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NCUA released its annual report to Congress on the performance of minority depository institution (MDI) credit unions and the agency’s work to support them. MDI credit unions experienced growth in membership, assets, and loans in 2021 as they continued to provide safe, fair, and affordable financial services to their members and communities.
The NCUA supervised 509 MDI credit unions at the end of 2021, compared to 520 at the end of 2020. The slight decline is largely due to credit unions that fell outside the specific requirements for the MDI designation. These credit unions:
The NCUA’s MDI Preservation Program continued to offer support to MDI credit unions through technical assistance; training; and, if the credit union also has the low-income designation, access to Community Development Revolving Loan Fund grants and loans.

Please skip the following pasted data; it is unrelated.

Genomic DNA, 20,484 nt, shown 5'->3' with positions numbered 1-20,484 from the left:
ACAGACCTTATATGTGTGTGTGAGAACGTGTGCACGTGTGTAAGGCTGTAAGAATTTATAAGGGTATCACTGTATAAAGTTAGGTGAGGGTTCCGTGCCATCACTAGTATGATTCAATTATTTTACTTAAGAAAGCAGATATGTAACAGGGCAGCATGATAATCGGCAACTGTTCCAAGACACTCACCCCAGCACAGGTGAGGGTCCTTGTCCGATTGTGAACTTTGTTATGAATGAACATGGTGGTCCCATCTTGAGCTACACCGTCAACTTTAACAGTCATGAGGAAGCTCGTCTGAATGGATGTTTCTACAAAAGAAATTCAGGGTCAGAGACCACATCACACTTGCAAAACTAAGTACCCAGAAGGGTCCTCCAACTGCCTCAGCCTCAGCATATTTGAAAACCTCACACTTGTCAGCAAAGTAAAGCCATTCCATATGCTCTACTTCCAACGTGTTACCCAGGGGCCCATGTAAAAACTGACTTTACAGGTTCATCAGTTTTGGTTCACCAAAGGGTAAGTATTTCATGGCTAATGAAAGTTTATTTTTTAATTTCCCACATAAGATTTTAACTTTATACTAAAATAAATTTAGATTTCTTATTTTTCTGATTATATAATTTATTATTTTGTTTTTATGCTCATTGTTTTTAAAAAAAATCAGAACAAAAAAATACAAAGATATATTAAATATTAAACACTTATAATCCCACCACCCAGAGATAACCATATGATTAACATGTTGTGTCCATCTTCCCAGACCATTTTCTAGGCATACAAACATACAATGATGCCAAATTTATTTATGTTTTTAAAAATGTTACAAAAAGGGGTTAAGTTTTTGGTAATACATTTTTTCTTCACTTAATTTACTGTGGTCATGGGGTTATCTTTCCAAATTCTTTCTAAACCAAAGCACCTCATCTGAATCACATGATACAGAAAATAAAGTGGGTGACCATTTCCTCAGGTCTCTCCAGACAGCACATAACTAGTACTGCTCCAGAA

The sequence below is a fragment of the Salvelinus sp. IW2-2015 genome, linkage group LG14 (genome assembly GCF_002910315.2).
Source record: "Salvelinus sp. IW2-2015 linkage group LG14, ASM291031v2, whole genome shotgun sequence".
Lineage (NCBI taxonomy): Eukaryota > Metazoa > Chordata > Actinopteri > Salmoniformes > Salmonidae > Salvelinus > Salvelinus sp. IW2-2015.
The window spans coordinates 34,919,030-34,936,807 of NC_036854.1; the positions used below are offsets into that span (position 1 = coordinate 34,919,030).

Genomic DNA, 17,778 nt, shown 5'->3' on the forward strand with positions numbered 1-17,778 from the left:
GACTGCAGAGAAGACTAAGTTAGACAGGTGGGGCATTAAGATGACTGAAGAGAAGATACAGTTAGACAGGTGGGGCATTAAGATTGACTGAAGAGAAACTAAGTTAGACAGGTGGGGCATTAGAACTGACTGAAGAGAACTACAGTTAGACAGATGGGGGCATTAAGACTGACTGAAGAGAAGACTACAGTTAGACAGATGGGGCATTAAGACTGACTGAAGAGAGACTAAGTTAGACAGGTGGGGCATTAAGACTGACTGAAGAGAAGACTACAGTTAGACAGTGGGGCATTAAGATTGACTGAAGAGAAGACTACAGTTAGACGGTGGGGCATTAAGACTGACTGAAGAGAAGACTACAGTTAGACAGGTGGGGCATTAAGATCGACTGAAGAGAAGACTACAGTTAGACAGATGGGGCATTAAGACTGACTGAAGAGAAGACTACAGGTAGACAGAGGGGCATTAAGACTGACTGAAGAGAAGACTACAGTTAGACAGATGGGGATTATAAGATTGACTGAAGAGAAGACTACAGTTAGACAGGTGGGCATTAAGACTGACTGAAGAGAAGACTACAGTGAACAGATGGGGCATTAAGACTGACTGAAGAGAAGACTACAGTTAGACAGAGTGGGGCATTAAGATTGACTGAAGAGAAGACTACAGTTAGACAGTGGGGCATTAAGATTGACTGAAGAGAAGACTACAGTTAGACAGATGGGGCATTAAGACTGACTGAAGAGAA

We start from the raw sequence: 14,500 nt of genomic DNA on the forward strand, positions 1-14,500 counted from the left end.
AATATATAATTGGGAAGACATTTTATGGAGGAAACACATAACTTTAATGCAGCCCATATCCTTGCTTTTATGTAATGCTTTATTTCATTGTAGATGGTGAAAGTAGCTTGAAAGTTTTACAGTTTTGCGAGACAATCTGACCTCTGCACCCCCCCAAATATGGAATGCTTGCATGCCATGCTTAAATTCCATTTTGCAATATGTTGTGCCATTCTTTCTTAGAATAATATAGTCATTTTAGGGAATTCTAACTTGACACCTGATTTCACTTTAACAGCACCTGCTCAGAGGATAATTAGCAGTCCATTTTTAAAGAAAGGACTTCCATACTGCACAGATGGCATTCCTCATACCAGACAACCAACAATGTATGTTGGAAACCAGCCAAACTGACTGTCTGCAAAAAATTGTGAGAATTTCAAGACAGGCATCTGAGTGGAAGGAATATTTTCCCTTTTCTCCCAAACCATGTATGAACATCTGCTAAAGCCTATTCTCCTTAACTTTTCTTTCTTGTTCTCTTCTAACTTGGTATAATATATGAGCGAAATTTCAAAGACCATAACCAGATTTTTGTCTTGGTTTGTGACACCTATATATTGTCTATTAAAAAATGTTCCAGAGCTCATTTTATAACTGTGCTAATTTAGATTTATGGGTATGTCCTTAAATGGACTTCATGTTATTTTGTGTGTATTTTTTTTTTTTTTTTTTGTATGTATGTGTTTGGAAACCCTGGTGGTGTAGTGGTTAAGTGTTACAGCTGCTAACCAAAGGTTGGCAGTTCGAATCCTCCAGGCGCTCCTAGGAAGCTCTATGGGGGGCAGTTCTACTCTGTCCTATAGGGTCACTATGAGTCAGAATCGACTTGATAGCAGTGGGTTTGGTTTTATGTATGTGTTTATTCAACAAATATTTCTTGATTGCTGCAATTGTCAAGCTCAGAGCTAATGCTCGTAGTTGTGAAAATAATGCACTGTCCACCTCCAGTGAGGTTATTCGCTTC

During 2021, the NCUA’s MDI preservation efforts included:
MDI credit unions are often the only federally insured financial institution available in rural, urban, and underserved communities that have been historically unserved by traditional financial institutions.
A federally insured credit union can qualify as an MDI if more than 50 percent of its current members, the community it services, and board of directors are from one or a combination of the four minority categories defined in federal law: any Black American, Asian American, Hispanic American, or Native American.